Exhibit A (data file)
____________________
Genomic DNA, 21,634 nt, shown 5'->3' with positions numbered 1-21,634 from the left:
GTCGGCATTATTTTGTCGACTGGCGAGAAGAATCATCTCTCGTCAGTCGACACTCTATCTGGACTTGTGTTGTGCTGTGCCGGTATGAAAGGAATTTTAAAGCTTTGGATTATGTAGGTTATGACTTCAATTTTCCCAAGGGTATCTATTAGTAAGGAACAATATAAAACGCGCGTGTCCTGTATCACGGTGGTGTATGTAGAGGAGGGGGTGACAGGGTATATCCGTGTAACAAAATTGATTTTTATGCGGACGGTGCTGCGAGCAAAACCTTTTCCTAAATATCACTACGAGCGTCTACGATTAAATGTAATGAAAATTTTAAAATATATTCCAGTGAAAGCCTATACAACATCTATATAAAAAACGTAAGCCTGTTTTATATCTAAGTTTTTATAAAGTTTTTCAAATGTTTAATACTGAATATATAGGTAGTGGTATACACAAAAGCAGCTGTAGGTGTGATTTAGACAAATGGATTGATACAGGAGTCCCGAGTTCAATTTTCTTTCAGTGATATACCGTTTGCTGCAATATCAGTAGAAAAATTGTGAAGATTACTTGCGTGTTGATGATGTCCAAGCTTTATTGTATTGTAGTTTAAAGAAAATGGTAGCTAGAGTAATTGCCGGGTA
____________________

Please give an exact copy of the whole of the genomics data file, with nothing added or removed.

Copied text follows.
Genomic DNA, 21,634 nt, shown 5'->3' with positions numbered 1-21,634 from the left:
GTCGGCATTATTTTGTCGACTGGCGAGAAGAATCATCTCTCGTCAGTCGACACTCTATCTGGACTTGTGTTGTGCTGTGCCGGTATGAAAGGAATTTTAAAGCTTTGGATTATGTAGGTTATGACTTCAATTTTCCCAAGGGTATCTATTAGTAAGGAACAATATAAAACGCGCGTGTCCTGTATCACGGTGGTGTATGTAGAGGAGGGGGTGACAGGGTATATCCGTGTAACAAAATTGATTTTTATGCGGACGGTGCTGCGAGCAAAACCTTTTCCTAAATATCACTACGAGCGTCTACGATTAAATGTAATGAAAATTTTAAAATATATTCCAGTGAAAGCCTATACAACATCTATATAAAAAACGTAAGCCTGTTTTATATCTAAGTTTTTATAAAGTTTTTCAAATGTTTAATACTGAATATATAGGTAGTGGTATACACAAAAGCAGCTGTAGGTGTGATTTAGACAAATGGATTGATACAGGAGTCCCGAGTTCAATTTTCTTTCAGTGATATACCGTTTGCTGCAATATCAGTAGAAAAATTGTGAAGATTACTTGCGTGTTGATGATGTCCAAGCTTTATTGTATTGTAGTTTAAAGAAAATGGTAGCTAGAGTAATTGCCGGGTA